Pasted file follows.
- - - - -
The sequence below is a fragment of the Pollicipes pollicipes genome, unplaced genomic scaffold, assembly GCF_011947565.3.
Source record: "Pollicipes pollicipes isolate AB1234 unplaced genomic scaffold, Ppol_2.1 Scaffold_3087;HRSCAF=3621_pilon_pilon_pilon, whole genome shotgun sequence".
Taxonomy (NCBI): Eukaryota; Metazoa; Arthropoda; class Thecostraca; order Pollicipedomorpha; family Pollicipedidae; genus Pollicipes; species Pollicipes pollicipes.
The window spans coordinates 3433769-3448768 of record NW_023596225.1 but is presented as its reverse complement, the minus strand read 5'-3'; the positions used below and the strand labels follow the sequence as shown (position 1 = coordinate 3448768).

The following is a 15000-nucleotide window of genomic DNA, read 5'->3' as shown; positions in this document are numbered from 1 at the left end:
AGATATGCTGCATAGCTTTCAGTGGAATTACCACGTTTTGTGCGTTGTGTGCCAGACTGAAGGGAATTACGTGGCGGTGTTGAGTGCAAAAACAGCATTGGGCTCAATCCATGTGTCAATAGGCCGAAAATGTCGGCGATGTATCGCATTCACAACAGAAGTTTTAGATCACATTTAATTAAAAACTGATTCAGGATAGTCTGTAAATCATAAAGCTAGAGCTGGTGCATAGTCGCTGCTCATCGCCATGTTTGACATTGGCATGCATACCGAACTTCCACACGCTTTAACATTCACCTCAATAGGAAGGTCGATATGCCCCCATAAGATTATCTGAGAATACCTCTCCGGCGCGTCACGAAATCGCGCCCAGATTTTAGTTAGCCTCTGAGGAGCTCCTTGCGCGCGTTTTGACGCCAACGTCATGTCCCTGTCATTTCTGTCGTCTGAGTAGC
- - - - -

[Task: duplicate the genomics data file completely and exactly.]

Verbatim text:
The sequence below is a fragment of the Pollicipes pollicipes genome, unplaced genomic scaffold, assembly GCF_011947565.3.
Source record: "Pollicipes pollicipes isolate AB1234 unplaced genomic scaffold, Ppol_2.1 Scaffold_3087;HRSCAF=3621_pilon_pilon_pilon, whole genome shotgun sequence".
Taxonomy (NCBI): Eukaryota; Metazoa; Arthropoda; class Thecostraca; order Pollicipedomorpha; family Pollicipedidae; genus Pollicipes; species Pollicipes pollicipes.
The window spans coordinates 3433769-3448768 of record NW_023596225.1 but is presented as its reverse complement, the minus strand read 5'-3'; the positions used below and the strand labels follow the sequence as shown (position 1 = coordinate 3448768).

The following is a 15000-nucleotide window of genomic DNA, read 5'->3' as shown; positions in this document are numbered from 1 at the left end:
AGATATGCTGCATAGCTTTCAGTGGAATTACCACGTTTTGTGCGTTGTGTGCCAGACTGAAGGGAATTACGTGGCGGTGTTGAGTGCAAAAACAGCATTGGGCTCAATCCATGTGTCAATAGGCCGAAAATGTCGGCGATGTATCGCATTCACAACAGAAGTTTTAGATCACATTTAATTAAAAACTGATTCAGGATAGTCTGTAAATCATAAAGCTAGAGCTGGTGCATAGTCGCTGCTCATCGCCATGTTTGACATTGGCATGCATACCGAACTTCCACACGCTTTAACATTCACCTCAATAGGAAGGTCGATATGCCCCCATAAGATTATCTGAGAATACCTCTCCGGCGCGTCACGAAATCGCGCCCAGATTTTAGTTAGCCTCTGAGGAGCTCCTTGCGCGCGTTTTGACGCCAACGTCATGTCCCTGTCATTTCTGTCGTCTGAGTAGC